Celia Sandys, the granddaughter of former British Prime Minister Winston Churchill, delivered an address Monday evening at the Bush Center that explored her grandfather’s leadership style and influence.
An often-laughing audience of more than 200 filled an auditorium inside the Annenberg Presidential Conference Center as Sandys played audio clips of several of Churchhill’s most-known speeches and discussed some of the pivotal moments in his storied career. Churchill served as Prime Minister of the United Kingdom from 1940 to 1945, leading the UK in the West’s unified victory over fascism in World War II.
“Winston Churchill was the master of words — spoken and written,” Sandys said.
Most of the Churchill clips Sandys played in the auditorium during her lecture came from speeches he gave during, or just after, World War II.
“These were the speeches that people remembered — the speeches that brought families together during the war on both sides of the Atlantic, sitting ’round the fire or at the kitchen table, taking inspiration and comfort from his rising words,” she said.
Asked what she thought her grandfather’s greatest achievement was, she replied: “To have kept Britain in the war until the Americans joined us.” Britain declared war on the Axis powers in September 1939, with the U.S. declaring war in the days immediately following the Dec. 7, 1941, Japanese attack at Pearl Harbor.
Sandys said that her grandfather’s rhetoric outlived the man himself; Churchill, who was born in Oxfordshire on Nov. 30, 1874, died in 1965. Sandys noted that in the aftermath of the Sept. 11, 2001, terrorist attacks on the United States, President George W. Bush and British Prime Minister Tony Blair employed Churchill quotes and thoughts in their remarks.
“He stepped out of the history books and back onto the international stage, where he had been for so long,” Sandys said. “Leaders everywhere called on Winston Churchill for inspiration ... confirming that his words and inspiring example of leadership were as relevant in 2001 as they were in 1940.”
Additionally, she said, people on both sides of the current Brexit controversy quote Churchill to support their stances.
Sandys, an author, journalist and frequent speaker, has published five books on various aspects of Churchill’s life. The address, hosted by the Scowcroft Institute of International Affairs at the Bush School, was one of three appearances on the Texas A&M campus by Sandys in recent days.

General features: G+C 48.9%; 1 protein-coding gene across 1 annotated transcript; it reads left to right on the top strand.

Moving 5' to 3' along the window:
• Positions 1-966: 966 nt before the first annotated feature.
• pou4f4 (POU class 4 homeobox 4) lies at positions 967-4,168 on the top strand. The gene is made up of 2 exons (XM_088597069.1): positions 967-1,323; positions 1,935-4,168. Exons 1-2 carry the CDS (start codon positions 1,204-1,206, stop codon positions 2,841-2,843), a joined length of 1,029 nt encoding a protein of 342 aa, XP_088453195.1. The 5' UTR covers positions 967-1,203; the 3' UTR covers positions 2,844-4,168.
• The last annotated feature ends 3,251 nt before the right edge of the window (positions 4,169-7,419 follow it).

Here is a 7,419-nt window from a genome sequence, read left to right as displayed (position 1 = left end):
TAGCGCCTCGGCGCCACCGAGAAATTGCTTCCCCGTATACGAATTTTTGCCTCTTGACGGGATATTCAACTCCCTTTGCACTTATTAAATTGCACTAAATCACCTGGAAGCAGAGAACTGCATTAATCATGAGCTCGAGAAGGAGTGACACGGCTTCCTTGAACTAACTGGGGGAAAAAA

The four pillars of Churchill’s leadership, Sandys said, were courage, integrity, vision and communication.
“He recognized that all four were essential characteristics of the effective leader,” Sandys said. “The most well-known examples of leadership in his life come from his political and military activities, but they translate seamlessly into any other sort of leadership.”
Sandys also related numerous anecdotes and jokes that Churchill told in various settings, from state dinners to impromptu interactions. She said that witty remarks, for Churchill, were examples of his effective communicative abilities. Sandys, who was born in 1943, also said that Churchill was a warm presence in her life as a child and teenager.
In response to a question from Scowcroft Institute Director Andrew Natsios about mistakes Churchill made, Sandys mentioned India, which, while still under British rule, experienced a widespread famine in 1943. Critics of Churchill have said that his inaction and focus on World War II contributed to the severity of the famine, which claimed the lives of millions.
On March 5, 1946, in Fulton, Missouri, Winston Churchill delivered an address that became known as the Iron Curtain speech. Sandys, pointing to the speech as an example of Churchill’s courage and vision, said her grandfather’s address argued that, while the Soviet Union had been the West’s ally in World War II, that was no longer the case. He said communism constituted “a growing challenge and peril” to Western civilization.
Sandys played a clip from the speech: “From what I have seen of our Russian friends and allies during the war, I am convinced that there is nothing they admire so much as strength, and there is nothing for which they have less respect than weakness, especially military weakness,” Churchill said.
“As he had anticipated, these words attracted universal criticism, but, within a year, his analysis had been widely acknowledged as visionary and entirely correct,” she said.
Following Sandys’ address, Natsios said her words served as a reminder of the importance of knowing and remembering history.
“People forget World War II and how close we came to the destruction of our civilization,” he said. “That’s what troubles me, and it’s why it’s so important that she’s here.”